Since the association between the molecular weight of chitosan and its anti-bacterial property has been controversial [32] and this has not been studied for MRF and VRE strains, we initiated our investigations using two different chitosan nnaoparticles, one oligomeric chitosan (3kDA) nanoparticles and a high molecular weight (50kDA) chitosan. Chitosan presents distinct mechanisms according to whether a bacteria is gram-positive or gram-negative; in previous studies, electron micrographs for S. aureus and E. coli interacting with chitosan show how the cell membrane of S. aureus was “weakened or even broken, while the cytoplasm of E. coli was concentrated and the interstice of the cell were clearly enlarged” [7], which provides ample evidence to suggest two main antibacterial mechanisms performed by chitosan. For Gram-positive bacteria, chitosan forms a polymer membrane around the cell’s surface preventing any nutrients from entering while for Gram-bacteria, chitosan with lower molecular weight entered the cell through pervasion [6]. Chitosan seems to work more efficient against gram-negative bacteria due to how its positively-charged structure adsorbs the electronegative substance in the cell and flocculate it to disturb the physiological activities of the bacteria and inhibit it. However, chitosan is naturally a large molecule, therefore the use of chitosan oligomers present a stronger choice if the molecules would be combined with another compound for a synergistic effect. Although chitosan oligomers do not have the same level of antibacterial activity as chitosan, their smaller size allows for a lower molecular weight and the facilitation of penetrating the bacterial surface. The effect of this property is seen as chitosan oligomers seemed to have an increased antibacterial activity against gram-negative bacteria at lower molecular weight such as 1 kDa, where Kyoon No et al., 2002 found that the growth of E. coli was reduced by 1 to 3 log cycles at a 1.0% concentration of chitosan oligomer with various degrees of polymerization [8]. Moreover, the ZnO nanoparticle effect is more pronounced “against Gram-positive bacterial than gram-negative bacterial strains” [9]. Gram-positive bacteria have a thick layer of peptidoglycan polymer that encircles the cell and a much thicker cell wall, while gram-negative have two thin cell membranes divided into an outer membrane and a plasma membrane [2], therefore they both require different agents against their different structures. Chitosan oligomers’ polysaccharide structure not only contain transcellular properties to cross cellular membranes, they also contain mucoadhesive and bioadhesive properties that contribute to their absorption improving effects [10] The positively-charged chitosan does not only bind to negatively-charged oxides, it also can bind to different drugs or peptide hormones like calcitonin to deliver a specific dose effectively partly due to its bioadhesive properties with gram-negative bacterial membranes or negative mucus in tissue membrane in the case of calcitonin delivery [10]. Since chitosan has the structural ability to bond to metal oxide compounds such as the ionic ZnO, a possibility exists to develop an antimicrobial agent that can efficiently work against both types of bacteria by bonding these two compounds in order to create a synergistic combination that targets a broader range of bacteria found in food products without risking human health.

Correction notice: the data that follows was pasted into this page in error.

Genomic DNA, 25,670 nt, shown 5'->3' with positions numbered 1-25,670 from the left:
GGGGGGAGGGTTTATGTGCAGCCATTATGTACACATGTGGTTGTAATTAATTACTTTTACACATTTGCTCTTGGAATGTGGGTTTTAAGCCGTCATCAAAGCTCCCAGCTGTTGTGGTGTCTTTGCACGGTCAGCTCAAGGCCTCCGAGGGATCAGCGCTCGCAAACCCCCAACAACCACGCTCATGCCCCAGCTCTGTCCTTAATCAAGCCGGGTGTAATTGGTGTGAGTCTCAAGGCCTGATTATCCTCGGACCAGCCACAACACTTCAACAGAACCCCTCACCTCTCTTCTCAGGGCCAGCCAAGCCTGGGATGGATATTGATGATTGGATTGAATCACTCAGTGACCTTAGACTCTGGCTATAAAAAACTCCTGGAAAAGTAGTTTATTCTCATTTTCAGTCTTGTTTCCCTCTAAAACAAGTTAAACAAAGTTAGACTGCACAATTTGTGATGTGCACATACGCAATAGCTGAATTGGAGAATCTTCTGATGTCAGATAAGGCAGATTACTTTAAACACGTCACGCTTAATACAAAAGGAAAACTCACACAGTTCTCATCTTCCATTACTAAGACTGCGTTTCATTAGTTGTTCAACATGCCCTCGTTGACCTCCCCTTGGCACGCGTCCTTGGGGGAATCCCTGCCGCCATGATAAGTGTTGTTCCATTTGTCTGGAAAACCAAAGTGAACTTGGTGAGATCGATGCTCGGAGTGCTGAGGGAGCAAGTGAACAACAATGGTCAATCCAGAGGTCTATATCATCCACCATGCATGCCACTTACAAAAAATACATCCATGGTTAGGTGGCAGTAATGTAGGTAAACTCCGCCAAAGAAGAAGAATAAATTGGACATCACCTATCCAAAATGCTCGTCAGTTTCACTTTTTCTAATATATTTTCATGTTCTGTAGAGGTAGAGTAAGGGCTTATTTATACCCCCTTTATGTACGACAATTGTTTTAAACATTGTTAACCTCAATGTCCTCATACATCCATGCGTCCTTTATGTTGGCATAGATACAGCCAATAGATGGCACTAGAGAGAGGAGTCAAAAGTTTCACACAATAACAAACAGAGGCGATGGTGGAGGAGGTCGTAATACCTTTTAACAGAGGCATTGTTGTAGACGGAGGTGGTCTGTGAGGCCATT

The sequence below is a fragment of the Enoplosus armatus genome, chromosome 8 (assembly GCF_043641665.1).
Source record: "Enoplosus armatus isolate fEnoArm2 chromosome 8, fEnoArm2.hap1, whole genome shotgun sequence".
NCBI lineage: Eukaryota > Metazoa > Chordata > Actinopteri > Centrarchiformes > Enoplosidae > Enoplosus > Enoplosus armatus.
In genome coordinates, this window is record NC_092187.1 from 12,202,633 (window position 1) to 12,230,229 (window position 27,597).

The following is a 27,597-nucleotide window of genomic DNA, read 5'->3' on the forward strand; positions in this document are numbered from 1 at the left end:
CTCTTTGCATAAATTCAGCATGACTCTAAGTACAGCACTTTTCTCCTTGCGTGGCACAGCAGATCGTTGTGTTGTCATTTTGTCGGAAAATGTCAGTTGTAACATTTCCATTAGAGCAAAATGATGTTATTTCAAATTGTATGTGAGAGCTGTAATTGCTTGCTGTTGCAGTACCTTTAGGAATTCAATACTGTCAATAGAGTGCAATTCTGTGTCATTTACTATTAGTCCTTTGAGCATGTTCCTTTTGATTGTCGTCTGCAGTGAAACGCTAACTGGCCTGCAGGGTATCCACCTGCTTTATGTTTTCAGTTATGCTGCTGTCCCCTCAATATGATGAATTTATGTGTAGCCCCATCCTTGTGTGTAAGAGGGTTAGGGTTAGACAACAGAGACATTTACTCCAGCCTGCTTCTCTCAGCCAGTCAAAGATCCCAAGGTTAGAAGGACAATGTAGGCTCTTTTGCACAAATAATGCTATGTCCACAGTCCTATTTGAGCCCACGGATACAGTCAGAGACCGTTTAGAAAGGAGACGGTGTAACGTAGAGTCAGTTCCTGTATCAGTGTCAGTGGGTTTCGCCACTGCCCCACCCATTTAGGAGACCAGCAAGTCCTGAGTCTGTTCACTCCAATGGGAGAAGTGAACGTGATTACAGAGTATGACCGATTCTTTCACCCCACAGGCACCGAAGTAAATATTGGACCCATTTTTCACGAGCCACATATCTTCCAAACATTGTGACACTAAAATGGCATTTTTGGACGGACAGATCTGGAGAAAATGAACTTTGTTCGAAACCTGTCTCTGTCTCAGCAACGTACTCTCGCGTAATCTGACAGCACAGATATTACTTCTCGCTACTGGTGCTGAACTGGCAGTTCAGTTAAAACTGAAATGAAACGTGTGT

The applicability of ZnO as an antimicrobial agent is due to its morphology that broadens the uses of it against various bacteria. The compound’s structure allows for an easier biocompatibility over other metal oxides, solubility in alkaline medium, and the Zn–O terminated polar surfaces [3]. Zinc oxide nanoparticles seem to inhibit or cause bacterial death more efficiently when they are smaller in size but higher in concentration. A smaller size at higher concentrations provides higher specific surface areas and facilitates the penetration of the antimicrobial agent into the bacterial membrane [5]. Virtually every unique property of ZnO proves to be beneficial in regards to antibacterial activity. Although ZnO is usually insoluble in water due to its high polarity, it can be managed efficiently in an aqueous cell culture media such as tryptic soy broth, also known as TSB. Zinc oxide possesses photo-oxidizing and photocatalysis impacts on chemical and biological species [2], which combined with its bio-safe composition, provides a safe interaction on food products where they come in contact with bacteria to inhibit and/or kill it to prevent food-related diseases.


Additionally, this study adds a novel perspective on the increased effectiveness of chitosan by molecular weight when in the presence of ZnO. While the oligomer of chitosan (3kDA) in literature shows the least potential as a possible effective antimicrobial, the effectiveness of chitosan oligomers against MRFs was substantially amplified by the addition of ZnO. The discrepancy between our data and the current literature may be due to the presence of ZnO along with the structural modifications of the chitosan oligomers used to generate optimal conditions.


Combination of chitosan oligomers with ZnO demonstrated synergistic effects in remediation of important food-borne bacteria including the resistant strains. Current literature has shown the synergistic antimicrobial properties of chitosan and ZnO [30], as well as detailed the synergistic properties of chitosan and ZnO individually against wild type bacteria [31]. However, there has been no quantitative data thus far on the precise concerted effect of these nanoparticles against multi-drug resistant microbes. This experiment has demonstrated the effect against both multi-drug resistant Gram positive and Gram negative fecal bacteria while comparing the combinatory antimicrobial properties to the individual nanoparticles. The overall objective of this experiment was to ascertain the efficacy of CZNPs synergism on co-cultured MRF strains through validated MIC tests and TEM assays. Specific goal was to validate a nanotherapeutic agent to further in situ intervention.


This research study has novelty demonstrated this success of CZNPs against both multi-drug resistant Gram positive and Gram negative fecal bacteria while comparing the combinatory antimicrobial properties to the individual nanoparticles. Synergism of CZNPs primarily C1ZNPs proved to be successfully suppressive to MRFs over WT strains. It is concluded that C1ZNPs has therapeutic potential to in situ intervention.




The Research, Innovation & Economic Development of USF is thankfully acknowledged for its grant support to this research study. The authors also thank the Department of Integrative Biology at USF for providing their TEM core facility access and service. The College of Pharmacy is also genuinely recognized for its assistance in nanotechnology.